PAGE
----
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The Trailblazer

Matt Maher speaks to students

By: Hanna Kimball

Photo by: http://www.themattmaherstory.com/my-story/

Photo by: http://www.themattmaherstory.com/my-story/

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He was “that guy;” nineteen years of soccer training, 16 years of education, and a lifetime of popularity and fame that all ended in a second on March 7, 2009.

Matt Maher was a 25-year-old professional soccer player when he drove under the influence, crashed, and killed 55-year-old Hort Kap. Since his release from five and a half years in prison in 2014, he has presented his story to over 7,000 students in New Jersey, and continues to present today. Matt presented to the Pascack Hills freshman and sophomore classes.

“If you can just open up your perspective a little bit and realize man, how fragile life is, number one, and how much more should I guard the decisions I make, number two, but not just my decisions,” says Maher. “If I can have a role in helping him make the right decision, then I’m just as responsible.”

Pascack Hills senior, Jack Rossig, commended Matt by saying, “It’s really motivating and awesome to see go from something that negative and turn it into something positive.”

In response, Matt said, “There was always an option to go the other [negative] way…and as early as it happened I remember having a decision to make even in that moment. You know, what do you do if everything you thought was right is now flipped upside down, the way you were living. But you don’t just leave it at that, you have to respond to it.”

Matt credits integrity, accountability and faith for allowing him to move forward in life. He accepts the fact that he did make a mistake and he says he has no excuses for what has been done. Matt has been through many other difficult things in his life such as the death of his brother in 2005. He believes that difficult situations like this build a person’s character.

He says, “Usually it takes troubles or trials to shape your character, it’s really how character is built, when you go through stuff.” He continued by encouraging students “to keep enduring, to keep pushing things out, because eventually you will be standing on solid ground and you can look back and think man I can’t believe where I was, but thank God I am where I am.”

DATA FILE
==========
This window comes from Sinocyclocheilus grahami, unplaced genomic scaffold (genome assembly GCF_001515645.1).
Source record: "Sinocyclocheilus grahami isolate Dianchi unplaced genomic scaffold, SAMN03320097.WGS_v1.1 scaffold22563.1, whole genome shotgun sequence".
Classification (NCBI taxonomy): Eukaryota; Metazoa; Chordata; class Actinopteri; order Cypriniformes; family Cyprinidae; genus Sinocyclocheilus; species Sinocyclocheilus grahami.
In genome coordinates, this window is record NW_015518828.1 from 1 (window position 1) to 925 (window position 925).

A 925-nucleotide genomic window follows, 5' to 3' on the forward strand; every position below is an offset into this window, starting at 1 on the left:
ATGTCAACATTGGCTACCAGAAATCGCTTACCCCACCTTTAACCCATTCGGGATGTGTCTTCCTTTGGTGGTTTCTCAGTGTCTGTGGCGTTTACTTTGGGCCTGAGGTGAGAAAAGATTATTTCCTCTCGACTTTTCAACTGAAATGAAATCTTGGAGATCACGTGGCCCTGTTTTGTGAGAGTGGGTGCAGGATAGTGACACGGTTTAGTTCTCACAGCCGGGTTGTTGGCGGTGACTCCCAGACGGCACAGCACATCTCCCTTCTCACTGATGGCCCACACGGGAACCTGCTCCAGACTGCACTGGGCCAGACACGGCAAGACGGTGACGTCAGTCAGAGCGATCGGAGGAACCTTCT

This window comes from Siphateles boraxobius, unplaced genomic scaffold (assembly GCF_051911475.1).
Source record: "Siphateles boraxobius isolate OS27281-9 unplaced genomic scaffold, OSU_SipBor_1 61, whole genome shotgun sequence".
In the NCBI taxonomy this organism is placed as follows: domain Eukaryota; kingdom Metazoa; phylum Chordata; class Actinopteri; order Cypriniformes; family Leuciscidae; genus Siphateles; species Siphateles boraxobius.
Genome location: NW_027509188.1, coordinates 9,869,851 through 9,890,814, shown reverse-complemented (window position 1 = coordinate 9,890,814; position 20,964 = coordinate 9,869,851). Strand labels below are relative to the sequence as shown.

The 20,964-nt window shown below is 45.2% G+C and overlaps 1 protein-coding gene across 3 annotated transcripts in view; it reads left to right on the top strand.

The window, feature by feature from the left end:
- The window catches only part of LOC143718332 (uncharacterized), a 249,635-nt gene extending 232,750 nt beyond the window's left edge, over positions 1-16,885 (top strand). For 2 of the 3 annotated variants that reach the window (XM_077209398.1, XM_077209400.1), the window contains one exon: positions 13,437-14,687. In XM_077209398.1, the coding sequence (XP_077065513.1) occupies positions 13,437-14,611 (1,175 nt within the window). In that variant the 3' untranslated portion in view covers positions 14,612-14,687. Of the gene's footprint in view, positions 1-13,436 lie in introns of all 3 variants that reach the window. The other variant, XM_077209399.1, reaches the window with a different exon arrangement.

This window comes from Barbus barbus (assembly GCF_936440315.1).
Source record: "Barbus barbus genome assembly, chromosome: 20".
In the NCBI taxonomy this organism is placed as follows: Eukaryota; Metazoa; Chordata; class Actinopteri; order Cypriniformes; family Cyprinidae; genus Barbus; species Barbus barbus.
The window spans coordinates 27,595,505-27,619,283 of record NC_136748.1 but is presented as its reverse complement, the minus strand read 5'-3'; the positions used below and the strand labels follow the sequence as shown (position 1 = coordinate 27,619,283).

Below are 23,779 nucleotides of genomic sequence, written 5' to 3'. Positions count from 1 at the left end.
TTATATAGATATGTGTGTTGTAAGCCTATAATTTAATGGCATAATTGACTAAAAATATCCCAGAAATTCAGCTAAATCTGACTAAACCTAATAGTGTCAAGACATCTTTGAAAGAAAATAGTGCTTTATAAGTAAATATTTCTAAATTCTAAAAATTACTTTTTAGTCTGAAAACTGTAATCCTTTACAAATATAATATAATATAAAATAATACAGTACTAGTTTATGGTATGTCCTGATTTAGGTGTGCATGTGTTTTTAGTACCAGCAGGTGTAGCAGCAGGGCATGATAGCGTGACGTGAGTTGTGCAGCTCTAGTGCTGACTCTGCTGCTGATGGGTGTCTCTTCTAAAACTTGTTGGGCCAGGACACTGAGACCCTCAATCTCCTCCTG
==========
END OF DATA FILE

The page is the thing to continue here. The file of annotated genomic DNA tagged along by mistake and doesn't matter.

Matt’s court story became a story of forgiveness when a photo of him and his victim’s son hugging became the cover picture for many news articles. During the presentation Matt played videos from his court appearance. However, he said the only video he actually watches during the presentation is the one where he is hugging his victim’s son because he wants to see this scene of forgiveness. This focus on forgiveness really inspired Matt.

“It’s still emotional for me, but it’s not like…’have sympathy for me’ it’s more like, ‘man, I don’t deserve to be here sharing, but I am.’ My challenge and my goal is to help somebody else out that may be making the same decisions that they are not seeing clearly.”

Gale Mangold, Pascack Hills Student Assistance Counselor, said, “Matt’s presentation was well received by the student body, and his journey was particularly powerful because individuals in our own community have had tragic circumstances surrounding this issue of driving while intoxicated. Matt spoke at both PHHS and PVHS to raise student awareness. A series of Red Ribbon Week prevention programs like this one were implemented throughout the district, to spare even one student from dealing with the heart ache a DUI tragedy causes.”

Throughout the presentation Matt tried to connect to and reach the students. One of the impactful question Matt left with the students was, “So, something will happen in life, young, old, and you are going to have a decision to respond to it. Do you let it define you? Or, do you let it refine you, do you let it mold you?”

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